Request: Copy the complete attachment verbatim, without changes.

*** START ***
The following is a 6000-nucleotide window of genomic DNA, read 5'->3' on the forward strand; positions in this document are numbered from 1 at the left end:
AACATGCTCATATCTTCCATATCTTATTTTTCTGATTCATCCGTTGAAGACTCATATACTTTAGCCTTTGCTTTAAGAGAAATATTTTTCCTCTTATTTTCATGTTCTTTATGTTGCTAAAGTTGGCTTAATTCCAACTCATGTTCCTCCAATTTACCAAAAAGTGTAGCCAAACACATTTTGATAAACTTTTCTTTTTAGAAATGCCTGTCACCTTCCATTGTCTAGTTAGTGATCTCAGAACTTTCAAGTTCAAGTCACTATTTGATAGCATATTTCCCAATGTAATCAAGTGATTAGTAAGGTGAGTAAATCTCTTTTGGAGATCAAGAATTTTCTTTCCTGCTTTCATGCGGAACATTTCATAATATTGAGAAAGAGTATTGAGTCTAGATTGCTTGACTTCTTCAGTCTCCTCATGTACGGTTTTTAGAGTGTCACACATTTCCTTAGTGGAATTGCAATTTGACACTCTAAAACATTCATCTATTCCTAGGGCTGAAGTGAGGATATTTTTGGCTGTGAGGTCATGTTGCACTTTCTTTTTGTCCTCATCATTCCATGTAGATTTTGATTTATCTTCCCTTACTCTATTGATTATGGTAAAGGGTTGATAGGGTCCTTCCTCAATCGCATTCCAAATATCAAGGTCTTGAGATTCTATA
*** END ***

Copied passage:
The following is a 6000-nucleotide window of genomic DNA, read 5'->3' on the forward strand; positions in this document are numbered from 1 at the left end:
AACATGCTCATATCTTCCATATCTTATTTTTCTGATTCATCCGTTGAAGACTCATATACTTTAGCCTTTGCTTTAAGAGAAATATTTTTCCTCTTATTTTCATGTTCTTTATGTTGCTAAAGTTGGCTTAATTCCAACTCATGTTCCTCCAATTTACCAAAAAGTGTAGCCAAACACATTTTGATAAACTTTTCTTTTTAGAAATGCCTGTCACCTTCCATTGTCTAGTTAGTGATCTCAGAACTTTCAAGTTCAAGTCACTATTTGATAGCATATTTCCCAATGTAATCAAGTGATTAGTAAGGTGAGTAAATCTCTTTTGGAGATCAAGAATTTTCTTTCCTGCTTTCATGCGGAACATTTCATAATATTGAGAAAGAGTATTGAGTCTAGATTGCTTGACTTCTTCAGTCTCCTCATGTACGGTTTTTAGAGTGTCACACATTTCCTTAGTGGAATTGCAATTTGACACTCTAAAACATTCATCTATTCCTAGGGCTGAAGTGAGGATATTTTTGGCTGTGAGGTCATGTTGCACTTTCTTTTTGTCCTCATCATTCCATGTAGATTTTGATTTATCTTCCCTTACTCTATTGATTATGGTAAAGGGTTGATAGGGTCCTTCCTCAATCGCATTCCAAATATCAAGGTCTTGAGATTCTATA